The philosophy you embrace determines whether your ideas are derived from reality and thus useful in reality. It determines whether you live a wonderful life or something less.

Atheism is relatively trivial. Your positive philosophy is profoundly important.

Exposing the Racist Left

Amala Ekpunobi eloquently exposes the racist left in this beautifully written, passionately delivered video. What a breath of fresh air!

I’m delighted that Amala will be speaking  at TOS-Con 2022 about her journey from the regressive left to independent thinking. Scholarships are available for young adults. So if you know any 18- to 29-year-olds who might enjoy a three-day deep dive into philosophy for freedom and flourishing, let ’em know.

Frederick Douglass on Robert E. Lee’s Death

Having spent a large portion of my life in Richmond, Virginia—where some still refer to the American Civil War as the “War of Northern Aggression”—I’ve witnessed mind-boggling mental gymnastics regarding the “great” Robert E. Lee. I’ll spare you details.

However, in “celebration” of Lee’s birthday (Jan. 19), I’d like to share a few words from a truly great American, Frederick Douglass, in response to such drivel.

A few weeks after Lee died, Douglass wrote an editorial for his newspaper, The National Era, about the cause of Lee’s death. After citing several obituaries from sources sympathetic to Lee—such as Jefferson Davis, who said Lee “died of a broken heart,” and a journal that said “he died being sadly depressed at the condition of the country, that he could stand it no longer”—Douglass concluded: “From which we are to infer, that the liberation of four millions of slaves and their elevation to manhood, and to the enjoyment of their civil and political rights, was more than he could stand, and so he died!”

I love Frederick Douglass.

(Read his full editorial at The Reconstruction Era blog or the Library of Congress.)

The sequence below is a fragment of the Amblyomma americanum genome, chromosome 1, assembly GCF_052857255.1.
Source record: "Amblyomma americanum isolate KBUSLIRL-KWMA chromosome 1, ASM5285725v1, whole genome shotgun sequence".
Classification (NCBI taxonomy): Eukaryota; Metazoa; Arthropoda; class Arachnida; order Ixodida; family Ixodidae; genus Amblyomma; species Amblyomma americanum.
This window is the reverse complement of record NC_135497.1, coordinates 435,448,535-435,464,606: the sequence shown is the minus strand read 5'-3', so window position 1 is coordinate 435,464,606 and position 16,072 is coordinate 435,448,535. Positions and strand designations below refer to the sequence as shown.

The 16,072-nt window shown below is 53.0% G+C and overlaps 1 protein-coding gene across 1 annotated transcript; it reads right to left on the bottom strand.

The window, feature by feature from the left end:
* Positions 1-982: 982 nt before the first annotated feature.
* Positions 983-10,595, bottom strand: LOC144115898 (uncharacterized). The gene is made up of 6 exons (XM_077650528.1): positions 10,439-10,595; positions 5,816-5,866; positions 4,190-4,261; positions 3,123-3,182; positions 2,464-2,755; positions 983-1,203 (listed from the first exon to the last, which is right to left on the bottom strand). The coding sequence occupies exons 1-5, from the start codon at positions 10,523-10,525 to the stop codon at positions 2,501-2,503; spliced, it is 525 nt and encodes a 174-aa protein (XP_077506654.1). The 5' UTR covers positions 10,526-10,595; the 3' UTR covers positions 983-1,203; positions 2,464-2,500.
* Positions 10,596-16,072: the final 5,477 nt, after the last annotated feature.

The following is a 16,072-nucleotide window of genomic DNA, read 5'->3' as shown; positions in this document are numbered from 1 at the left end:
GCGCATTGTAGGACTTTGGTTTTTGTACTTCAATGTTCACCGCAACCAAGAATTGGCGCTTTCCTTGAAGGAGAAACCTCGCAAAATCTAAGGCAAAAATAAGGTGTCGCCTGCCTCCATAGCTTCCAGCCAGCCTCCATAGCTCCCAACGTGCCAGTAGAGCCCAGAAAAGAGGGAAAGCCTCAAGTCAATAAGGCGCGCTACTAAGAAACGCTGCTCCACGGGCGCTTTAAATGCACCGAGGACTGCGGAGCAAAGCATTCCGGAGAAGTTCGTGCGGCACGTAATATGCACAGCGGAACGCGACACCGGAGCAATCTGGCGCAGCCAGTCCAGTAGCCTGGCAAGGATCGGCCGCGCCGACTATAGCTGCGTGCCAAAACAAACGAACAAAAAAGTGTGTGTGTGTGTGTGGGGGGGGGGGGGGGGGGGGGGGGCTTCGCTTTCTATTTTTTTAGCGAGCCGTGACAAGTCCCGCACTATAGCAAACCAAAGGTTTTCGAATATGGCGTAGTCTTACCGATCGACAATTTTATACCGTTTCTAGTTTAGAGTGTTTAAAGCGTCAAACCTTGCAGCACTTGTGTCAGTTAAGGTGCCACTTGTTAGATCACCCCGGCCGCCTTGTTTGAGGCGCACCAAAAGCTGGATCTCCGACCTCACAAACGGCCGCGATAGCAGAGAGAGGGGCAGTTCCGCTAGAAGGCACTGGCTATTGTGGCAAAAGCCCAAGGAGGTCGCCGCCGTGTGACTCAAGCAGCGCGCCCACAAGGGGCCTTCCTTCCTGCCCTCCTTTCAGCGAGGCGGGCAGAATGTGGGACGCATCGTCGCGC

Hello Good People!

I’m re-launching my personal website, which has been down for several years while I’ve focused on other projects.

Under “Home,” I’ll publish things that are more suited to a personal blog than to other outlets. Topics will include philosophic ideas I find useful, interviews I do, lectures I give, places I go, artworks and performances I love, recipes I love (oh yeah!), and issues I’m mulling over for formal articles, books, or courses. It'll be a melting pot of my thoughts, activities, and interests.

This website will also be home to my new podcast, Under Standing, which is about keeping our ideas connected to reality so they can serve our lives in reality. I and occasional guests will discuss cultural trends and underlying causes, individual rights and how to protect them, and principles and strategies for gaining clarity and loving life.

Also on this site is a specialized blog titled “Discord,” where I’ll address significant disagreements (or attacks) among individuals or organizations in the so-called Objectivist movement about which I have relevant knowledge and think speaking up is required for clarity and justice. (Hopefully, this particular blog won’t be very active.)

If you have questions or subjects you’d like me to address on my blogs or podcast, drop me a note. I can’t guarantee a reply to every message, but I read all of them. And if your question or suggestion is of general interest, I may write or podcast about it.

If you’d like to be notified when I publish new material or make announcements, sign up in the right-hand column for my occasional newsletter.